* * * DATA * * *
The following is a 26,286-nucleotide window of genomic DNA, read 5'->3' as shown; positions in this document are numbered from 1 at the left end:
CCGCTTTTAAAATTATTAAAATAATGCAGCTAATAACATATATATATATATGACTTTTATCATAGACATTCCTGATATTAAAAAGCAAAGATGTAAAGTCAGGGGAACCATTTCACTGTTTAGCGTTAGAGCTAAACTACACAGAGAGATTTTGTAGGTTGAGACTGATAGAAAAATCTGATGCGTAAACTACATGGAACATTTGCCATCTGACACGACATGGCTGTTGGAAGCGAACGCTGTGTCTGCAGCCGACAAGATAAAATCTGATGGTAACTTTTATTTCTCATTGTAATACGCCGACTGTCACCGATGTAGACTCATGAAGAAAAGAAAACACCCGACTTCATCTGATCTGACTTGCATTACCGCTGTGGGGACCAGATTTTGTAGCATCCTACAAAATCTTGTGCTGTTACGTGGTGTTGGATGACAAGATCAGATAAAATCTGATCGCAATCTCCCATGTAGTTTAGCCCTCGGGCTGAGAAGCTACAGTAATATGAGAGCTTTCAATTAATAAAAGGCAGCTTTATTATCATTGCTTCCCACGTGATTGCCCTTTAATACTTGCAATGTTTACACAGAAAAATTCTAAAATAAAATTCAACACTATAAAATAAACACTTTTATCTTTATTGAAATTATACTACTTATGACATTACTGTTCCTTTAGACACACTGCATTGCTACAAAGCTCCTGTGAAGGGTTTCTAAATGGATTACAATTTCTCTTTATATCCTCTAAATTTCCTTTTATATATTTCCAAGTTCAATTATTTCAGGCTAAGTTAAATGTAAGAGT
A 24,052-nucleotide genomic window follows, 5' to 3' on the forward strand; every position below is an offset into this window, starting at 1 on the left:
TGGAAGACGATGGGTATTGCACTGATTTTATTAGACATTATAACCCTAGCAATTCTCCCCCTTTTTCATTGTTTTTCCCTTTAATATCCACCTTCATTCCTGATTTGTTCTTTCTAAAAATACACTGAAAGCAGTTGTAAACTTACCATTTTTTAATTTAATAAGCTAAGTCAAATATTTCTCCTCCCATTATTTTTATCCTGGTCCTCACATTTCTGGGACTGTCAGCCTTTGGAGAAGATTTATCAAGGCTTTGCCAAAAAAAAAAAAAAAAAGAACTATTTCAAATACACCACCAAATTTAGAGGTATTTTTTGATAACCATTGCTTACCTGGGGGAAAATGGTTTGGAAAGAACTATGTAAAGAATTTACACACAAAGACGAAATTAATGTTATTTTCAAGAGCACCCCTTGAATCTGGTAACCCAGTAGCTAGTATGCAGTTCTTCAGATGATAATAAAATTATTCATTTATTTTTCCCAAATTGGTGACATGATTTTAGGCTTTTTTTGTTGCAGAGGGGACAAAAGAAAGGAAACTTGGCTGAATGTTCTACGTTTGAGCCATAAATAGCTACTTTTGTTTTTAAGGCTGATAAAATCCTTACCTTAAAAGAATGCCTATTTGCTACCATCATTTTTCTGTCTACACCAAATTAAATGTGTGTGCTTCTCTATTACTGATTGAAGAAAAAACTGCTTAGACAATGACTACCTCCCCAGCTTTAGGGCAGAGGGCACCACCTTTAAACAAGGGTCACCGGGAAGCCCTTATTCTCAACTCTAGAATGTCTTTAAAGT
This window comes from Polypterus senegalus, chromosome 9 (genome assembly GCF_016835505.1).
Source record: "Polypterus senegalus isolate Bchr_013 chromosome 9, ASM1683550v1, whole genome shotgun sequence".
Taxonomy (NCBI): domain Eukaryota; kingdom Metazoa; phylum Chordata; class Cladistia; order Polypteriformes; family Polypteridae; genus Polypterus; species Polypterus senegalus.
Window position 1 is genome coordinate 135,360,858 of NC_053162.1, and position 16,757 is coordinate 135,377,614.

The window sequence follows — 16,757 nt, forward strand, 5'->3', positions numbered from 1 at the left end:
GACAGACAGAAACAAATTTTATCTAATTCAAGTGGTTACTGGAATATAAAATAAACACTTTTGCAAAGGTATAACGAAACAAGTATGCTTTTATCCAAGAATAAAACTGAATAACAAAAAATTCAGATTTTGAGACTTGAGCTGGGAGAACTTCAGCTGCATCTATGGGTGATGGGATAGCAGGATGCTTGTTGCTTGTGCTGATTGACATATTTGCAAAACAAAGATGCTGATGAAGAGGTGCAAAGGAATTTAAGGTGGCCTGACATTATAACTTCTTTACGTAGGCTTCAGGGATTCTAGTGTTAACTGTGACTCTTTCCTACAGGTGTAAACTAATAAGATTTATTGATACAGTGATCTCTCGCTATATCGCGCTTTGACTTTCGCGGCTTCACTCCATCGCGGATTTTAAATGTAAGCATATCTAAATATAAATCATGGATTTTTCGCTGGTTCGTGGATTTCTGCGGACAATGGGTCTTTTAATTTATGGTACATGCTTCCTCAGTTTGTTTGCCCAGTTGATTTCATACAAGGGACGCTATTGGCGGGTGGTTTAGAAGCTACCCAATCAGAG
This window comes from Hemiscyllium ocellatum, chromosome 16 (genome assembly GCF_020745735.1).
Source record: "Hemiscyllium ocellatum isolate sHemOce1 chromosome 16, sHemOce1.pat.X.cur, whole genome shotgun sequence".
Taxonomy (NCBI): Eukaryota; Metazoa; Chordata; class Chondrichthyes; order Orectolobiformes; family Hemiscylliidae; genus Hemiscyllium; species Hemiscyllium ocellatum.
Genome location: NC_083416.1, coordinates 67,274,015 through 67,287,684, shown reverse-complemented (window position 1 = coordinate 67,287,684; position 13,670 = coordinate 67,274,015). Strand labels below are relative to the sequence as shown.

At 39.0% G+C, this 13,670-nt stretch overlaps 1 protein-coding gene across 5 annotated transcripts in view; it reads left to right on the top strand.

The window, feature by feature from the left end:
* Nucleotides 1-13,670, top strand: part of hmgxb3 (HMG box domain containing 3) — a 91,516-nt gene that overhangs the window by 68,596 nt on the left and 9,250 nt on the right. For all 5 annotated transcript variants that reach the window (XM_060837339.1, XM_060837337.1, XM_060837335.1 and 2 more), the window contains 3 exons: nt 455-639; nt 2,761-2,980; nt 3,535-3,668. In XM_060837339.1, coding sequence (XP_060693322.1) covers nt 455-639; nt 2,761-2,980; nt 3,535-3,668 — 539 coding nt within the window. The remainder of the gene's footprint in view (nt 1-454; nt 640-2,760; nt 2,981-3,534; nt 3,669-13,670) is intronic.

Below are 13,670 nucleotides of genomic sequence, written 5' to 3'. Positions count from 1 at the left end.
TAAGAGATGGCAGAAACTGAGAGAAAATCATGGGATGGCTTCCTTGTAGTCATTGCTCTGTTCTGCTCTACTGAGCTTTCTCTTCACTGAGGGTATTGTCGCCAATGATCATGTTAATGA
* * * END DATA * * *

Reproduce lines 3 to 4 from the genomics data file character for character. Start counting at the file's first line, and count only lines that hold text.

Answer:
A 24,052-nucleotide genomic window follows, 5' to 3' on the forward strand; every position below is an offset into this window, starting at 1 on the left:
TGGAAGACGATGGGTATTGCACTGATTTTATTAGACATTATAACCCTAGCAATTCTCCCCCTTTTTCATTGTTTTTCCCTTTAATATCCACCTTCATTCCTGATTTGTTCTTTCTAAAAATACACTGAAAGCAGTTGTAAACTTACCATTTTTTAATTTAATAAGCTAAGTCAAATATTTCTCCTCCCATTATTTTTATCCTGGTCCTCACATTTCTGGGACTGTCAGCCTTTGGAGAAGATTTATCAAGGCTTTGCCAAAAAAAAAAAAAAAAAGAACTATTTCAAATACACCACCAAATTTAGAGGTATTTTTTGATAACCATTGCTTACCTGGGGGAAAATGGTTTGGAAAGAACTATGTAAAGAATTTACACACAAAGACGAAATTAATGTTATTTTCAAGAGCACCCCTTGAATCTGGTAACCCAGTAGCTAGTATGCAGTTCTTCAGATGATAATAAAATTATTCATTTATTTTTCCCAAATTGGTGACATGATTTTAGGCTTTTTTTGTTGCAGAGGGGACAAAAGAAAGGAAACTTGGCTGAATGTTCTACGTTTGAGCCATAAATAGCTACTTTTGTTTTTAAGGCTGATAAAATCCTTACCTTAAAAGAATGCCTATTTGCTACCATCATTTTTCTGTCTACACCAAATTAAATGTGTGTGCTTCTCTATTACTGATTGAAGAAAAAACTGCTTAGACAATGACTACCTCCCCAGCTTTAGGGCAGAGGGCACCACCTTTAAACAAGGGTCACCGGGAAGCCCTTATTCTCAACTCTAGAATGTCTTTAAAGT